Holy See and Islam defend children's rights
Message for the end of Ramadan.
Vatican City (AsiaNews) On several occasions in various international venues, the Holy See and Muslim countries have defended fundamental human rights. Often this has meant defending the rights of the weakest, namely the family and children. The Pontifical Council for Interreligious Dialogue had devoted this year's message for Id al-Fitrthe end of Ramadanto 'Children, Gift of God for the Future of Humanity'.
The message lays emphasis on everyone's obligation to cooperate in stopping the exploitation of children, who are too often victims of violence and abuse. This provides "further proof of the benefit that can come from religion for the whole human community".
The message points out that "today, too many children are still forced to do heavy work that endangers their physical and psychological development, prevents them from attending school and thus deprives them of the education to which they have a right. Many others are conscripted or involved in wars and conflicts. And many more have been the first victims of the increase in sexual abuse and in prostitution over these last years."
Signed by Archbishop Michael L. Fitzgerald, President of the Pontifical Council, it further states: "You consider the child to be a blessing from God, in particular for the parents. As Christians we share with you this religious attitude, but our Christian faith teaches us also to discover in the child a model for our relationship with God. Jesus has given us as an example the child's simplicity and trust, docility and liveliness, showing us in this way how we should live in trusting submission to God."
"Every child," the message goes on to say, "has an inalienable right to life and, in so far as this is possible, to be welcomed within a natural, stable family. Moreover, all children have the right to nourishment, clothing and protection. [They also have the right] to be educated so that there may develop in them, and that later they may develop in themselves, all their capacities. In this perspective the child, when sick or victim of an accident, has the right to receive all necessary care. The life of the child, just as the life of every human person, is sacred."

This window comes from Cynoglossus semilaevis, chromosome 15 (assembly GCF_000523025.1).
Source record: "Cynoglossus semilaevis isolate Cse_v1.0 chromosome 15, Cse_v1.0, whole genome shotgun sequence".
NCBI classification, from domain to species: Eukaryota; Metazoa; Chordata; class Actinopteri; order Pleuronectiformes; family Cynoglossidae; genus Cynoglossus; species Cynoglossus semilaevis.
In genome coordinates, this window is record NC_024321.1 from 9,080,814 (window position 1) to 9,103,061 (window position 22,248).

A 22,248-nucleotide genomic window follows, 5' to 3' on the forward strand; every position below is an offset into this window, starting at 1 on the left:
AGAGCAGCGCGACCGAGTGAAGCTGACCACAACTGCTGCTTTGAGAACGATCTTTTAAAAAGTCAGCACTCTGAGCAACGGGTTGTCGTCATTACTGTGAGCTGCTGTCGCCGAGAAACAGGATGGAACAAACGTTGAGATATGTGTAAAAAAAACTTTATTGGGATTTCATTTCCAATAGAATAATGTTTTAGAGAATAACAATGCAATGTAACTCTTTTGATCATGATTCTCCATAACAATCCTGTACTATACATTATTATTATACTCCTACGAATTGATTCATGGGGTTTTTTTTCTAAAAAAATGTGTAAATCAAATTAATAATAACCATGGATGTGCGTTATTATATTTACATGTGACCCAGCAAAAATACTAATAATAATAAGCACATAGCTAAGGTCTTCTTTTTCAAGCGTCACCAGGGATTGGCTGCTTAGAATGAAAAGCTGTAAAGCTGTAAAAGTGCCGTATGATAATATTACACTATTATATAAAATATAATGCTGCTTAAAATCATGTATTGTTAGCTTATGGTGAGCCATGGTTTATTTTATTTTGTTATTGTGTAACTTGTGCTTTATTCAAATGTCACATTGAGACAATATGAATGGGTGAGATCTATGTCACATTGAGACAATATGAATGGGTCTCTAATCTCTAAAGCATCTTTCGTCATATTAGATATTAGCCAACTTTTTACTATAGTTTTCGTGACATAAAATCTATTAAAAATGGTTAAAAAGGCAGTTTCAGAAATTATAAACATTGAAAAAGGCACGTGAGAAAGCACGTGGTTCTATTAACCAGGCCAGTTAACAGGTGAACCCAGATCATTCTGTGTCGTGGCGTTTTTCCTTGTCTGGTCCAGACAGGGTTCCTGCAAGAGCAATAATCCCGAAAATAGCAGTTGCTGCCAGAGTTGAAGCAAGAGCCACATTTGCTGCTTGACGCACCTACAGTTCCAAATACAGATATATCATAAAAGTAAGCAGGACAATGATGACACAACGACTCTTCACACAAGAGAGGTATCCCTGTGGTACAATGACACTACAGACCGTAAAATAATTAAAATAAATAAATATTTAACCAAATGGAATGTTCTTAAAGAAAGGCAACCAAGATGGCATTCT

Although too many children are still forced to work or victims of ill-treatment and violence, they "are [also] victims of certain changes in society. When families break up it is the children who are the first to suffer. The increase in the use of drugs and in drug trafficking, especially in poor countries, often involves children, to their great harm. Again, the despicable trafficking in organs concerns children in a particular way and the tragedy of AIDS often means that they are infected from birth."
Faced with so many evils that can touch children, the Catholic Church invites "our dear Muslim friends" to "unite our efforts [and remind] people of the dignity of every human being whose existence is willed by God Himself. We should untiringly denounce everything that degrades the child combating with all the force we can muster the 'structures of sin'".
"We are conscious," Mgr Fitzgerald says at the end of the message, "that the future of humanity depends on the future of children. I hope therefore that our common endeavours in favour of children will continue and may in fact increase." (FP)